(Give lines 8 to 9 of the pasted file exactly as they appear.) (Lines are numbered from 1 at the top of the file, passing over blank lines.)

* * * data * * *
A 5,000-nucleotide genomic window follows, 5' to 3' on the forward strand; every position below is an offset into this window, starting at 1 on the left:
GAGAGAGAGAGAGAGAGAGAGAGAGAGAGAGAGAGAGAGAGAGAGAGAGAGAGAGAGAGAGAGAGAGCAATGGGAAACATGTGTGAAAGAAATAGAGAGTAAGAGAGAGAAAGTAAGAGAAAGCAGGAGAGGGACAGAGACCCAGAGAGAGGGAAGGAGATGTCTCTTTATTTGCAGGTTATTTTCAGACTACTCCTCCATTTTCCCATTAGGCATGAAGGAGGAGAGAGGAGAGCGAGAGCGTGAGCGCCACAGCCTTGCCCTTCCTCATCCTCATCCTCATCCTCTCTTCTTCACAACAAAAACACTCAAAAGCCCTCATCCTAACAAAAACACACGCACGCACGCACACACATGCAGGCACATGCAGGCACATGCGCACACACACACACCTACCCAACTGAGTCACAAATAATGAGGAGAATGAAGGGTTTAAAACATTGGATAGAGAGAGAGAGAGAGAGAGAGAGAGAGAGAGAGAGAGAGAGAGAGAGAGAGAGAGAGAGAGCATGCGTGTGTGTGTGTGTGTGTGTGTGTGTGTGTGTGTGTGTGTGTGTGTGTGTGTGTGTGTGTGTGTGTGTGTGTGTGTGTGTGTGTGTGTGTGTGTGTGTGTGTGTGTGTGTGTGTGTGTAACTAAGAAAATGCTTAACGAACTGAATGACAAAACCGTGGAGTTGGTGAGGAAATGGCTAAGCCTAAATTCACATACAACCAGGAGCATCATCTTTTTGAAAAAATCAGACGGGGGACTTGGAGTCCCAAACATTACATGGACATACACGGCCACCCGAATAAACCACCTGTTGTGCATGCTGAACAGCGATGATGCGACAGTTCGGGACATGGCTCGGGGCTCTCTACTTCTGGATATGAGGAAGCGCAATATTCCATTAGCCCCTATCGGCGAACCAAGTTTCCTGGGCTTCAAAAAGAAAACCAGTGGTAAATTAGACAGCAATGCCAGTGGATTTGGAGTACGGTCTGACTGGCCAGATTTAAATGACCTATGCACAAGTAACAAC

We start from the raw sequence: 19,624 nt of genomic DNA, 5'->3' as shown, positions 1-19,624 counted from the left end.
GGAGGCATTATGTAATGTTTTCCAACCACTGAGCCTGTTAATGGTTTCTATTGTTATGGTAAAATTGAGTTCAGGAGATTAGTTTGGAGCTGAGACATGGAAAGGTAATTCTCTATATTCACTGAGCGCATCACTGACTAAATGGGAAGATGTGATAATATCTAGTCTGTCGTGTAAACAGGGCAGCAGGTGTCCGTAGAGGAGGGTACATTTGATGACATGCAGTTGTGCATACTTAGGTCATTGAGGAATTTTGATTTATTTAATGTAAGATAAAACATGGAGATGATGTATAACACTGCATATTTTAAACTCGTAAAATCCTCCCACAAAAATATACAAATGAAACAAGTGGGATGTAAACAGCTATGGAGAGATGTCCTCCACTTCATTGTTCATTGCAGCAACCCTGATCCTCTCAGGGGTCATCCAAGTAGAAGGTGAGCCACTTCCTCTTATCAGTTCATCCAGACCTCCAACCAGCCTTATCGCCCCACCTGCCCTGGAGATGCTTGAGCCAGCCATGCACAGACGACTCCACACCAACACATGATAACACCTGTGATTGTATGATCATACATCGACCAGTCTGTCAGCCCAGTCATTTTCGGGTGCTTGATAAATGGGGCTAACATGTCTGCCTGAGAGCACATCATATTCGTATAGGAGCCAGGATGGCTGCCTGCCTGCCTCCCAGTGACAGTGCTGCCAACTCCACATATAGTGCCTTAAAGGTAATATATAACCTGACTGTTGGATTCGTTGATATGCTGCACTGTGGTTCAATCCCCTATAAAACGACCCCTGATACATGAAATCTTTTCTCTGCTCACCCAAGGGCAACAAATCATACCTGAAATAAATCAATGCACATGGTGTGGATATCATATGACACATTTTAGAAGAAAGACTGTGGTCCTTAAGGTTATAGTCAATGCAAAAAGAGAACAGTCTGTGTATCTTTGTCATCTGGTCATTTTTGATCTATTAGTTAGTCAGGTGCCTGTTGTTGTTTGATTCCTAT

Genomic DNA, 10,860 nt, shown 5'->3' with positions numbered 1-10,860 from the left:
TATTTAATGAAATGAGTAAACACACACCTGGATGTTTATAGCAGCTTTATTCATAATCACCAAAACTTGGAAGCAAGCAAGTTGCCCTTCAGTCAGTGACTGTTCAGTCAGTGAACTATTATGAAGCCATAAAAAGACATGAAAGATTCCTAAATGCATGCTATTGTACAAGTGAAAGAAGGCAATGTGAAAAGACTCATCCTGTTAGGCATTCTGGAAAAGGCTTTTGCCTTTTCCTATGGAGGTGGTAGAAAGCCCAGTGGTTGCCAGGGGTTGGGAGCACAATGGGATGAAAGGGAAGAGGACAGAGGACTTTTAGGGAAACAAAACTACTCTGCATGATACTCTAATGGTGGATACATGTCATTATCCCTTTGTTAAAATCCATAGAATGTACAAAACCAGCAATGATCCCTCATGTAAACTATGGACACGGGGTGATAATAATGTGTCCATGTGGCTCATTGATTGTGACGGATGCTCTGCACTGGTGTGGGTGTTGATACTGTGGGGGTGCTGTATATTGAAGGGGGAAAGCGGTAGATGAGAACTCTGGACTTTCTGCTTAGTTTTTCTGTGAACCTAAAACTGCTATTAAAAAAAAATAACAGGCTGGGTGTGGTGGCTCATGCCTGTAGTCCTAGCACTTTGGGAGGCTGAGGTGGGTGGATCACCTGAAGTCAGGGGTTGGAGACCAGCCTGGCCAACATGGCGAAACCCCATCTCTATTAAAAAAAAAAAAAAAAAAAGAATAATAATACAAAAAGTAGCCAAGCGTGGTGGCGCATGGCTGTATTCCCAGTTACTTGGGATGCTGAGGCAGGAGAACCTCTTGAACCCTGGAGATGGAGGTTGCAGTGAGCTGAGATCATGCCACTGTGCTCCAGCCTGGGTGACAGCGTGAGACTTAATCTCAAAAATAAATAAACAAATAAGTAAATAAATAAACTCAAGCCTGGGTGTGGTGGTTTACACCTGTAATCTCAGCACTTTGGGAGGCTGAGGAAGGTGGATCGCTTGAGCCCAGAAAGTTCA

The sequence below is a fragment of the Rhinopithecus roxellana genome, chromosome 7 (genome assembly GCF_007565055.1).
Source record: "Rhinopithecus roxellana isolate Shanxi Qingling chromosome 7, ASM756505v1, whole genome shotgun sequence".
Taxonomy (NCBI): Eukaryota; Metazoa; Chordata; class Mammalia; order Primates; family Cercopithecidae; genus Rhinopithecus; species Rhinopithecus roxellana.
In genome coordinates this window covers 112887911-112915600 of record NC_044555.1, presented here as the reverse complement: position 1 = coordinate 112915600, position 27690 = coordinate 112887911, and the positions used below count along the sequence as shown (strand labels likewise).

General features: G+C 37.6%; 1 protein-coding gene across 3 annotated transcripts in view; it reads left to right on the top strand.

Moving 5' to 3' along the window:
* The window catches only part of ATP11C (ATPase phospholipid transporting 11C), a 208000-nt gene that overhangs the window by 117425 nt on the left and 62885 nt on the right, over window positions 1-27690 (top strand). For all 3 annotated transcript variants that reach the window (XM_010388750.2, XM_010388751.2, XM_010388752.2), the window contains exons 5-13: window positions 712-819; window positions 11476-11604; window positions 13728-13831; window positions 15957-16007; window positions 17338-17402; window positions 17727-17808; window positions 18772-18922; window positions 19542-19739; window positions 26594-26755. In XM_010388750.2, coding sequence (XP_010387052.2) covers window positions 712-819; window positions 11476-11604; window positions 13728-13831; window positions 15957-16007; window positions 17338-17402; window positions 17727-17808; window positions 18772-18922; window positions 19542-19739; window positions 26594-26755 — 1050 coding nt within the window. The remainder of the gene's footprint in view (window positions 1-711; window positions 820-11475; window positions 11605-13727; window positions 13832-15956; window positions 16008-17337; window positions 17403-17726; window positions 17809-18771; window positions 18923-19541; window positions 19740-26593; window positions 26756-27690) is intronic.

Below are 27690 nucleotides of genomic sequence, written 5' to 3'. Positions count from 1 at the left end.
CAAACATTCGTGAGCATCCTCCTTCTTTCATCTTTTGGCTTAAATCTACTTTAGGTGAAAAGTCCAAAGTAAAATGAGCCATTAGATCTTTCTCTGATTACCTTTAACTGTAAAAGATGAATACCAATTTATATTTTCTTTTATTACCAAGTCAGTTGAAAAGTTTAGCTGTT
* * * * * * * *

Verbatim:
Source record: "Rhinopithecus roxellana isolate Shanxi Qingling chromosome 7, ASM756505v1, whole genome shotgun sequence".
Taxonomy (NCBI): Eukaryota; Metazoa; Chordata; class Mammalia; order Primates; family Cercopithecidae; genus Rhinopithecus; species Rhinopithecus roxellana.